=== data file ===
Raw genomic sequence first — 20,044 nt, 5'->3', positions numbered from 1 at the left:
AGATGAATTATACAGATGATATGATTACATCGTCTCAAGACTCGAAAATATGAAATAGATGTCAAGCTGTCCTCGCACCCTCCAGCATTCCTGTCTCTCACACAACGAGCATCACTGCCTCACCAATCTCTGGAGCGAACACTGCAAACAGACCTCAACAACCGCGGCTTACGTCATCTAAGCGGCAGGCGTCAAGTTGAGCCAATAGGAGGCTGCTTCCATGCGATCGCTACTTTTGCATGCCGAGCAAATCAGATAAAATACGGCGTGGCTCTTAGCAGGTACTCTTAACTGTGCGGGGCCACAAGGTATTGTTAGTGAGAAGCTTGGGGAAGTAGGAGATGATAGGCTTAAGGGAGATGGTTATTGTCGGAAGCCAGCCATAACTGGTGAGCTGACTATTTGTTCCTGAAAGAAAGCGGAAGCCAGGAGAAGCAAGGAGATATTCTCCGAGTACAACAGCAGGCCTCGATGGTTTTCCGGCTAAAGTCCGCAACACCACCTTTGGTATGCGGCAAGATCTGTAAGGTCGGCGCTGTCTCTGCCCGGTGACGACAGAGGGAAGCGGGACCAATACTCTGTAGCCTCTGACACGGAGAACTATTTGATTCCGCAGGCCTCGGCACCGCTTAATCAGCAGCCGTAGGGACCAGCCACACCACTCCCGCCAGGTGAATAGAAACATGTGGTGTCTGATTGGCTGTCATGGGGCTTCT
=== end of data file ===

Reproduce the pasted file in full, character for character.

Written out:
Raw genomic sequence first — 20,044 nt, 5'->3', positions numbered from 1 at the left:
AGATGAATTATACAGATGATATGATTACATCGTCTCAAGACTCGAAAATATGAAATAGATGTCAAGCTGTCCTCGCACCCTCCAGCATTCCTGTCTCTCACACAACGAGCATCACTGCCTCACCAATCTCTGGAGCGAACACTGCAAACAGACCTCAACAACCGCGGCTTACGTCATCTAAGCGGCAGGCGTCAAGTTGAGCCAATAGGAGGCTGCTTCCATGCGATCGCTACTTTTGCATGCCGAGCAAATCAGATAAAATACGGCGTGGCTCTTAGCAGGTACTCTTAACTGTGCGGGGCCACAAGGTATTGTTAGTGAGAAGCTTGGGGAAGTAGGAGATGATAGGCTTAAGGGAGATGGTTATTGTCGGAAGCCAGCCATAACTGGTGAGCTGACTATTTGTTCCTGAAAGAAAGCGGAAGCCAGGAGAAGCAAGGAGATATTCTCCGAGTACAACAGCAGGCCTCGATGGTTTTCCGGCTAAAGTCCGCAACACCACCTTTGGTATGCGGCAAGATCTGTAAGGTCGGCGCTGTCTCTGCCCGGTGACGACAGAGGGAAGCGGGACCAATACTCTGTAGCCTCTGACACGGAGAACTATTTGATTCCGCAGGCCTCGGCACCGCTTAATCAGCAGCCGTAGGGACCAGCCACACCACTCCCGCCAGGTGAATAGAAACATGTGGTGTCTGATTGGCTGTCATGGGGCTTCT